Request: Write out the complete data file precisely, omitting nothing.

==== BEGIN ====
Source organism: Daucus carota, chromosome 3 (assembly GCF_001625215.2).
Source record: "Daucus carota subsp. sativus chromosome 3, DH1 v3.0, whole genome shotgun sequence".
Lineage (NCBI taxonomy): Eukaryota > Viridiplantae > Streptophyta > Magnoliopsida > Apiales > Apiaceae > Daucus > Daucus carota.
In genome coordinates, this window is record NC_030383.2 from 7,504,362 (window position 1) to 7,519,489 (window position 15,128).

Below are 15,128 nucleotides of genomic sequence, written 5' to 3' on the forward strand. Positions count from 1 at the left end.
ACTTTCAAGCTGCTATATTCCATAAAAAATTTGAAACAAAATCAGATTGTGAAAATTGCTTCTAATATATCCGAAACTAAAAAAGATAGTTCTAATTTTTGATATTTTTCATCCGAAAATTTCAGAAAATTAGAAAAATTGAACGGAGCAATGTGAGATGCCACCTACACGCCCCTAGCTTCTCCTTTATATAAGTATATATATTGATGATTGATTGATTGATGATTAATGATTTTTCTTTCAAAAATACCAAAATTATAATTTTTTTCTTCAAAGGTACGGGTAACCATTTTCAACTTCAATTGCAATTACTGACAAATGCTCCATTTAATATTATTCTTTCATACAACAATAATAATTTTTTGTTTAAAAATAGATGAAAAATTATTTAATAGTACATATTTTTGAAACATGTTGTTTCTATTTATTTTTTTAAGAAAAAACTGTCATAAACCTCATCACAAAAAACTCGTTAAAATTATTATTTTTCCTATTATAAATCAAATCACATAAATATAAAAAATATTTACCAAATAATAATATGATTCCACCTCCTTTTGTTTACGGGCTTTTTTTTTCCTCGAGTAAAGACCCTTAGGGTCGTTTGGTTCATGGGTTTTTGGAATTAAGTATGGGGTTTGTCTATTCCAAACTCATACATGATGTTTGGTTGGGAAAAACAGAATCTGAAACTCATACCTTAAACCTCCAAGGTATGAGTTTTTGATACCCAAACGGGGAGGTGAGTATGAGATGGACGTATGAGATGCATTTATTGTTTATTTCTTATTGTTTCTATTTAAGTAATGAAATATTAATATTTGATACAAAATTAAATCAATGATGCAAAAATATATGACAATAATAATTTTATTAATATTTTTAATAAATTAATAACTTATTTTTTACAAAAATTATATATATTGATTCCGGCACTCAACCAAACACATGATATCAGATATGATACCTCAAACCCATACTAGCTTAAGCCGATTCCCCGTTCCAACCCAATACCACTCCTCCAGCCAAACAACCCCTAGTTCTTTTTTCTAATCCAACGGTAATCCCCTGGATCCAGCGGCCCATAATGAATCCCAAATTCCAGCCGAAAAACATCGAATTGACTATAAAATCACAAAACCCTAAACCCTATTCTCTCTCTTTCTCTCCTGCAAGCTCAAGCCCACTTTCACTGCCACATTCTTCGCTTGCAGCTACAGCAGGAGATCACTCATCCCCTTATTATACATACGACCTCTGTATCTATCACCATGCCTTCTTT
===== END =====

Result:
Source organism: Daucus carota, chromosome 3 (assembly GCF_001625215.2).
Source record: "Daucus carota subsp. sativus chromosome 3, DH1 v3.0, whole genome shotgun sequence".
Lineage (NCBI taxonomy): Eukaryota > Viridiplantae > Streptophyta > Magnoliopsida > Apiales > Apiaceae > Daucus > Daucus carota.
In genome coordinates, this window is record NC_030383.2 from 7,504,362 (window position 1) to 7,519,489 (window position 15,128).

Below are 15,128 nucleotides of genomic sequence, written 5' to 3' on the forward strand. Positions count from 1 at the left end.
ACTTTCAAGCTGCTATATTCCATAAAAAATTTGAAACAAAATCAGATTGTGAAAATTGCTTCTAATATATCCGAAACTAAAAAAGATAGTTCTAATTTTTGATATTTTTCATCCGAAAATTTCAGAAAATTAGAAAAATTGAACGGAGCAATGTGAGATGCCACCTACACGCCCCTAGCTTCTCCTTTATATAAGTATATATATTGATGATTGATTGATTGATGATTAATGATTTTTCTTTCAAAAATACCAAAATTATAATTTTTTTCTTCAAAGGTACGGGTAACCATTTTCAACTTCAATTGCAATTACTGACAAATGCTCCATTTAATATTATTCTTTCATACAACAATAATAATTTTTTGTTTAAAAATAGATGAAAAATTATTTAATAGTACATATTTTTGAAACATGTTGTTTCTATTTATTTTTTTAAGAAAAAACTGTCATAAACCTCATCACAAAAAACTCGTTAAAATTATTATTTTTCCTATTATAAATCAAATCACATAAATATAAAAAATATTTACCAAATAATAATATGATTCCACCTCCTTTTGTTTACGGGCTTTTTTTTTCCTCGAGTAAAGACCCTTAGGGTCGTTTGGTTCATGGGTTTTTGGAATTAAGTATGGGGTTTGTCTATTCCAAACTCATACATGATGTTTGGTTGGGAAAAACAGAATCTGAAACTCATACCTTAAACCTCCAAGGTATGAGTTTTTGATACCCAAACGGGGAGGTGAGTATGAGATGGACGTATGAGATGCATTTATTGTTTATTTCTTATTGTTTCTATTTAAGTAATGAAATATTAATATTTGATACAAAATTAAATCAATGATGCAAAAATATATGACAATAATAATTTTATTAATATTTTTAATAAATTAATAACTTATTTTTTACAAAAATTATATATATTGATTCCGGCACTCAACCAAACACATGATATCAGATATGATACCTCAAACCCATACTAGCTTAAGCCGATTCCCCGTTCCAACCCAATACCACTCCTCCAGCCAAACAACCCCTAGTTCTTTTTTCTAATCCAACGGTAATCCCCTGGATCCAGCGGCCCATAATGAATCCCAAATTCCAGCCGAAAAACATCGAATTGACTATAAAATCACAAAACCCTAAACCCTATTCTCTCTCTTTCTCTCCTGCAAGCTCAAGCCCACTTTCACTGCCACATTCTTCGCTTGCAGCTACAGCAGGAGATCACTCATCCCCTTATTATACATACGACCTCTGTATCTATCACCATGCCTTCTTT